Liking and sharing content from a website (like this one) or on social networks has become natural reactions when we see, read, watch, or listen to something that resonates with us. But not everyone who hits the “like” button has to mean it.
The platform algorithms incentivise people to “liking” each other posts for better reach. So, if you like my post, chances are, your friends are going to see what you “liked.” And they might like what you “liked” because, (a) it’s genuinely excellent and share-worthy, or, (b) it makes you wonder, “over 50,000 people have liked this… and although I didn’t get the joke, I might as well like it before people start to judge me. And it doesn’t cost me anything anyway.”
It’s the story of all the viral content ever made. People like and share content enough times to let the network effort kick in. All that’s beautiful. One major problem, though — the algorithms are ever-evolving, and to a large extent, they have total control over what goes viral and what doesn’t.
What does that mean for you?
- You can like as much as you want to; the algorithms get to decide if the friends and colleagues in your network get to see what you value and appreciate
- You can create original content consistently, but the algorithm will decide whether your content gets the exposure it deserves or not. And it’s biased towards native content over anything else, even if it’s from your website!
Sure, one solution can be to create duplicate or repurposed content for different platforms, but there are so many of them! How much time can one invest in making all the different types of content for each platform? The other solution is a thought experiment.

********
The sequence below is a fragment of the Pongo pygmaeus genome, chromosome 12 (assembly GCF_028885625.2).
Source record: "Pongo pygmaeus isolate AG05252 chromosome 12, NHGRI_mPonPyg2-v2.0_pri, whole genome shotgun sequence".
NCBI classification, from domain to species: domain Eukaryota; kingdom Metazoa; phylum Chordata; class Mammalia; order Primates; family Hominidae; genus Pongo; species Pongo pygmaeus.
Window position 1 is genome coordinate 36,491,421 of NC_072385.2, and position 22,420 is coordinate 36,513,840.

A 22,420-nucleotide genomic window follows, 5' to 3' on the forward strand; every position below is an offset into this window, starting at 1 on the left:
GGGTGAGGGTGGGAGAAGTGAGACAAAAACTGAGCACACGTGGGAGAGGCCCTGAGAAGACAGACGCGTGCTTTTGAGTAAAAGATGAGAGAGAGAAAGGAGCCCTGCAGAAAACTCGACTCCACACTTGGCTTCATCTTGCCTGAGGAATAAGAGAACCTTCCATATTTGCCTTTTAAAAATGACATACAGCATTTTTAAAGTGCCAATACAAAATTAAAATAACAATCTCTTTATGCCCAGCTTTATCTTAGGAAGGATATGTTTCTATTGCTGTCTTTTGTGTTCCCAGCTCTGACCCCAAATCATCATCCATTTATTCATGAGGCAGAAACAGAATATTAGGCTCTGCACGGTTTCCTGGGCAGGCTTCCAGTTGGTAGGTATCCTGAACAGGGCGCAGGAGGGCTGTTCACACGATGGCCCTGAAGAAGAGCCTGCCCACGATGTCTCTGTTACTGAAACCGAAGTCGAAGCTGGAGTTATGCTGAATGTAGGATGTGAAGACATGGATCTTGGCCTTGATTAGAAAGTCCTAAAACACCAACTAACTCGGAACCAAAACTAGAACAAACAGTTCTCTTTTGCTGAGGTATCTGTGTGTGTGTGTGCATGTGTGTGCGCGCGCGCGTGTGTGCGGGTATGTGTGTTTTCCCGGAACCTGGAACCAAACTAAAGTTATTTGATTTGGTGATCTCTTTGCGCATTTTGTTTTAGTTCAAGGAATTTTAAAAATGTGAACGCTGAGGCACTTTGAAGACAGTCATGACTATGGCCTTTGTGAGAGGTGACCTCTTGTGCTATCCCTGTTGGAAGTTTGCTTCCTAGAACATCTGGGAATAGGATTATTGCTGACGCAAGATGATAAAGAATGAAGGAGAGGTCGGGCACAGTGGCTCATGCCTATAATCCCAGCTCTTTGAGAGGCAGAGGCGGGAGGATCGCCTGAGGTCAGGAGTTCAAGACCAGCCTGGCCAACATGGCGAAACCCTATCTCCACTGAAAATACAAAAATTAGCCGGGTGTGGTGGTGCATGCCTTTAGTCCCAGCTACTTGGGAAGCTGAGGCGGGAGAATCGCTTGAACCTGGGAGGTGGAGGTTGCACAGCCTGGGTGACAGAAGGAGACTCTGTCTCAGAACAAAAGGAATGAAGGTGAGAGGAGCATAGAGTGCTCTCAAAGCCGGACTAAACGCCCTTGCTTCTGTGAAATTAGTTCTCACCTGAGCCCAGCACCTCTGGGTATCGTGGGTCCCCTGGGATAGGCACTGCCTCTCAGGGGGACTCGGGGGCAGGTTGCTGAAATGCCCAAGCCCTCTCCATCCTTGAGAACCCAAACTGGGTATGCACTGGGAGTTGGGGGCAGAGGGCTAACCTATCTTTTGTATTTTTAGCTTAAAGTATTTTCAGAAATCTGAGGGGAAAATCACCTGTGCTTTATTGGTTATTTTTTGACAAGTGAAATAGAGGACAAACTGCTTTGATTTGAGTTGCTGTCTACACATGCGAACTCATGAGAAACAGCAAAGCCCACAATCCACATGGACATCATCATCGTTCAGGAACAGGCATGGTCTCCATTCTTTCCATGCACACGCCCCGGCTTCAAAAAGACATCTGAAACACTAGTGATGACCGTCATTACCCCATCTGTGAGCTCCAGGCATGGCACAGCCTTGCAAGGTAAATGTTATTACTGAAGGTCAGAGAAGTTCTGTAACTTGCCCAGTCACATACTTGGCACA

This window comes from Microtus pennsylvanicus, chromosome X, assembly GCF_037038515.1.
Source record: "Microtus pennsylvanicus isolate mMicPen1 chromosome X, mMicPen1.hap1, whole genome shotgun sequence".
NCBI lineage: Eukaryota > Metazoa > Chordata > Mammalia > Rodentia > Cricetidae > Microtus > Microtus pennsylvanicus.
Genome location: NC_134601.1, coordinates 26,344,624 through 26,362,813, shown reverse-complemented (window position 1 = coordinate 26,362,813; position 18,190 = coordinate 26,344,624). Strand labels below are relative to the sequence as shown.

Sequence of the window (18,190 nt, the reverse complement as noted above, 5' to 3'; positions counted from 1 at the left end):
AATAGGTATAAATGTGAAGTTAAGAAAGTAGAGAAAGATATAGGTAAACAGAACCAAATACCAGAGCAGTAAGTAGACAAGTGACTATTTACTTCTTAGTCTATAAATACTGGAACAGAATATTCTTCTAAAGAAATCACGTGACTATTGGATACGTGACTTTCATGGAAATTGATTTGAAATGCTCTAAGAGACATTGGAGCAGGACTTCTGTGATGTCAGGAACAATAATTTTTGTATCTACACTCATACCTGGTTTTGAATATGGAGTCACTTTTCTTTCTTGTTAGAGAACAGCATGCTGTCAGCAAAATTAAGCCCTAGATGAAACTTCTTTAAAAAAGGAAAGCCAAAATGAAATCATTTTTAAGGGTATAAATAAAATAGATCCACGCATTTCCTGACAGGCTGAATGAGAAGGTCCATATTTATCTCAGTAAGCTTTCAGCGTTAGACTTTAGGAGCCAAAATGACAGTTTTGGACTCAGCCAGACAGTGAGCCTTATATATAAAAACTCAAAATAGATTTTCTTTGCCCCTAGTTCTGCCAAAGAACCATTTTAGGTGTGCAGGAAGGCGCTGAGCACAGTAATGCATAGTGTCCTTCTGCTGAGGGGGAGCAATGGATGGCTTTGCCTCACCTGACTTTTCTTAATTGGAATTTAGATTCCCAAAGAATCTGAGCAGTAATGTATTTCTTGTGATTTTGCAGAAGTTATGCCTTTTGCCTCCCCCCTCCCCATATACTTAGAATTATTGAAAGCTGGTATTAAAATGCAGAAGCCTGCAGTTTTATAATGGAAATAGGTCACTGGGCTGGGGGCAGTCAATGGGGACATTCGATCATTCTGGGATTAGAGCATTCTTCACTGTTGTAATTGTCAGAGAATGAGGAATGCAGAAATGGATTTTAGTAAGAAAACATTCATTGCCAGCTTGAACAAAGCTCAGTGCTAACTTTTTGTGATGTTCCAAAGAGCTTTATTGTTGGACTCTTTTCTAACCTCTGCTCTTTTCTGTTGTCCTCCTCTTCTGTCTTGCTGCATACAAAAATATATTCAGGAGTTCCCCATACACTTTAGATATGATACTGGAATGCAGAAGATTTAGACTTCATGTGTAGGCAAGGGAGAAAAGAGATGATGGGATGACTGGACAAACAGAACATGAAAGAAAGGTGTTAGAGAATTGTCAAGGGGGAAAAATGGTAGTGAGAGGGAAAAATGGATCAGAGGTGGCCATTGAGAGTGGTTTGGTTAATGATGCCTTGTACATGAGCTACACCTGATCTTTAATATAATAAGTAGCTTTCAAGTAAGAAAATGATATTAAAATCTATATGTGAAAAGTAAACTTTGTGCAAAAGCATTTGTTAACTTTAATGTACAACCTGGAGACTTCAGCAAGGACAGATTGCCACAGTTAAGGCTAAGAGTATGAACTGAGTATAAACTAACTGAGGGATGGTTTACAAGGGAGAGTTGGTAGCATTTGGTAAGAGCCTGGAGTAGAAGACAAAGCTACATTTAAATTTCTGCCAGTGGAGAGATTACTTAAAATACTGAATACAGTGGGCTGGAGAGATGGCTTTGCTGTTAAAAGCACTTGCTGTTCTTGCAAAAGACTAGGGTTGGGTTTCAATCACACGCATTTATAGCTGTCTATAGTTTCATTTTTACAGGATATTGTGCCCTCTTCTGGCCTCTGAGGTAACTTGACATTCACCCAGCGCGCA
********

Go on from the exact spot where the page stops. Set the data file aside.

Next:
What happens if there isn’t an option to “like” a post? And “share” is the only option? Sure, the chances of such posts going viral are close to none, but isn’t that a better way to show appreciation for your thoughts, time, and effort to create something for the audience?
You might argue that disabling “like” will beat the purpose, and a part of me will agree with that thought. But if your goal of “liking” my post was to have me check you out, the purpose of “liking” something is already beaten.
I’m thinking beyond business development, beyond content marketing, beyond vitality, beyond networking. I’m talking about sharing ideas that matter, that spread, that creates a cultural impact. Should they be at the mercy of a few damn likes? Could they make a better impact if people care enough to share it further with others who might appreciate the thought?
Here’s a test for you — if you “like” this post and can’t find it (because I’ve disabled it across the site), share this with one person who might appreciate the sentiment expressed here. We will see what happens.